RUTH at age 14 months
If you were to ask me what my greatest disappointment in life is, I wouldn't even have to think about it. My greatest sorrow is—and probably always will be—not having children.
I grew up in a family with its share of emotional problems, and I wanted to make things better for any children I might have. During my twenties, I went through therapy and worked on my emotional health to try to keep from passing on my family's destructive patterns. Yet, deep in the most secret corner of my heart, I feared that I could never be a mother because inevitably I would turn into the person I feared most.
So you can imagine how I felt when I finally had to accept the reality that my husband and I weren't going to have children. God was not going to heal our physical problems and provide a miraculous baby. My deepest fears had come true. In my heart of hearts, I was convinced that we weren't allowed to have a baby because I would have been a bad mother.
The people I shared my fear with told me I was wrong. My rector even said, "You might as well blame yourself for a cloudy day." My intellect agreed with them, but my heart still doubted. So I spent a great deal of energy and several years trying to figure out God's purpose for allowing this to happen. For a long time I told myself that it was because human beings are limited. I couldn't be everything I wanted to be: a loving wife, good mother, competent editor, and fiction writer, so God had to choose which role to deny me.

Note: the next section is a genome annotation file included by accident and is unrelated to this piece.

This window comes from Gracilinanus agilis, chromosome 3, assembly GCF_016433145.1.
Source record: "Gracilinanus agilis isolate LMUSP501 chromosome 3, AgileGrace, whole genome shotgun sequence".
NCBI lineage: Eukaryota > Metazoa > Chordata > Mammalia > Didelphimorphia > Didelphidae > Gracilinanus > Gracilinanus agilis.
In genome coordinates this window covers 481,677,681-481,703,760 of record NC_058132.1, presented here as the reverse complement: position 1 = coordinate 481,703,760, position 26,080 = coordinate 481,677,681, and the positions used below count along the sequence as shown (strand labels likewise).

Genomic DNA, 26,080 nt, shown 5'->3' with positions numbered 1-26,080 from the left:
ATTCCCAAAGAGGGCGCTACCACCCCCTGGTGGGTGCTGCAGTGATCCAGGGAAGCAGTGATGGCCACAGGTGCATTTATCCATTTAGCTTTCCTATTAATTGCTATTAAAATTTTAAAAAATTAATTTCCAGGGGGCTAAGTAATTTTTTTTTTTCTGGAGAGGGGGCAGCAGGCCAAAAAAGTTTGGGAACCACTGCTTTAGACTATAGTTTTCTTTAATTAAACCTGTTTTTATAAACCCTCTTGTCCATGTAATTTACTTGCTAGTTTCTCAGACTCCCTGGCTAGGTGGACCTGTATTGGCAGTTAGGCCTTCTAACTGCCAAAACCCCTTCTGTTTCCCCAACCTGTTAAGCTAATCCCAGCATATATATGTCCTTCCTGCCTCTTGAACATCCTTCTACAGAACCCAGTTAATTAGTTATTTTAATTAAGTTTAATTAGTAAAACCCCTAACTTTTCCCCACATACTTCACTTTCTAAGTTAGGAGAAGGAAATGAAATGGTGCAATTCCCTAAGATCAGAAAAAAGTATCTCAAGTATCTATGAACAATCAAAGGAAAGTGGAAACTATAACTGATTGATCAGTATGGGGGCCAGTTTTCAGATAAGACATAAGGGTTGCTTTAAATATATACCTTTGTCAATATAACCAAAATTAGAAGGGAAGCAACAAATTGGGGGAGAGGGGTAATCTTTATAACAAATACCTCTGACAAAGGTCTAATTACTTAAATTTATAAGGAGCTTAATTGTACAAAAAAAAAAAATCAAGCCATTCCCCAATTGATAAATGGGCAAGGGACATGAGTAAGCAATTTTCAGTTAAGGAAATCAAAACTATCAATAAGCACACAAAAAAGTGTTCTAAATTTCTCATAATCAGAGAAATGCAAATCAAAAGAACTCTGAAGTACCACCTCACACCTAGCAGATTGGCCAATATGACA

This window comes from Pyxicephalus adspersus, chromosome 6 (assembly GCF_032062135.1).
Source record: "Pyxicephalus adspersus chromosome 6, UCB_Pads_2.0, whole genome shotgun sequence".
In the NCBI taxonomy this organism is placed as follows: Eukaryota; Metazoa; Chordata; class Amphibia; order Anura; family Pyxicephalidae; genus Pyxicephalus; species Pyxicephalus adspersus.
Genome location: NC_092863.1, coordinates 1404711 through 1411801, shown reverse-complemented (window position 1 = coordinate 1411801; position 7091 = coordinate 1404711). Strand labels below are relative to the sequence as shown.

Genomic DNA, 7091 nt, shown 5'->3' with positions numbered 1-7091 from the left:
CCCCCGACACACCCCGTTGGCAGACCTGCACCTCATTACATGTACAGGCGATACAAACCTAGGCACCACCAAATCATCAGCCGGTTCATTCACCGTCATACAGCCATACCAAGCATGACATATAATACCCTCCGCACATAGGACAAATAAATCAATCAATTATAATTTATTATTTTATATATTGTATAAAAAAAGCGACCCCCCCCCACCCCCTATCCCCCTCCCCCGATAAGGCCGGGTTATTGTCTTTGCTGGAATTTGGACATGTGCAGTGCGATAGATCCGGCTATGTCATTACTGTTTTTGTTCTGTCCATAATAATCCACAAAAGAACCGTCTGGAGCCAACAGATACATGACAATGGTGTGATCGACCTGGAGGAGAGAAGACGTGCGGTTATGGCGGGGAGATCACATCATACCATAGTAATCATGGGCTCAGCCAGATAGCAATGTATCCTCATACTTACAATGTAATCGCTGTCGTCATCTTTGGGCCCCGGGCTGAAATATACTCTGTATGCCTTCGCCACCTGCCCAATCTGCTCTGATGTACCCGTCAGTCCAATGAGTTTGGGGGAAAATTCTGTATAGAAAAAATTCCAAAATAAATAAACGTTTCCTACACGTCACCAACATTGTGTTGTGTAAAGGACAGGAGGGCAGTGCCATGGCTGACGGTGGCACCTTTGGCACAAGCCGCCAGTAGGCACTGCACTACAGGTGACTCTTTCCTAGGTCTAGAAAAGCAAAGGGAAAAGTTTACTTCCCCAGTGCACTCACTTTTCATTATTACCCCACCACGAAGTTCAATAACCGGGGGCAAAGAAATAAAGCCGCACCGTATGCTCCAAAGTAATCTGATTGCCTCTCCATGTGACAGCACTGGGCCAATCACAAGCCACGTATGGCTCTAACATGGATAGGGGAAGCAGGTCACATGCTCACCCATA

It still didn't feel good.
Then one day, our associate priest preached a sermon that hit home in a way nothing else had. She talked about the problem of pain and the problem of suffering. Because she herself is a cancer survivor, I could trust that she really believed what she was saying; it wasn't just some glib formula she learned in seminary. She said that people often try to explain away suffering by saying one of three things: 1) God is punishing us; 2) God is teaching us a lesson; or 3) God is putting us through this in service of some master plan. However, she doesn't believe any of those things. Obviously, we live in a world in which bad things happen, but God doesn't inflict them on us.
What God does do, Kate said, is offer to be with us in our pain. He wants to sit with us and love us when we're hurting.
That sermon broke my heart, but in a good way. I already believed that much of the pain and suffering in the world was due to human free will, and the rest comes from the fact that we live in a broken world. Kate's sermon gave me a much-needed reminder that bad things can happen without it being our fault. It freed me from the self-flagellation of trying to figure out what I had done or not done to cause our childlessness. It allowed me to say simply, "God, this hurts. Come sit with me while I weep."
This is one of the reasons why it means so much to me to have a God who chose to become human. He knows how it feels to be hungry, tired, ill, lonely, misunderstood, rejected, and abused, because he chose to experience all those things himself. And he even knows what it is like to be a human who will never have children.
I'm not sure the pain of being childless will ever completely leave me. At every new life stage, there are reminders. Whenever I see a niece get married or a nephew playing with his first child, I feel happiness tinged with pain. But at least I know I'm not alone. When it gets too bad, I only have to invite Jesus to come sit with me again.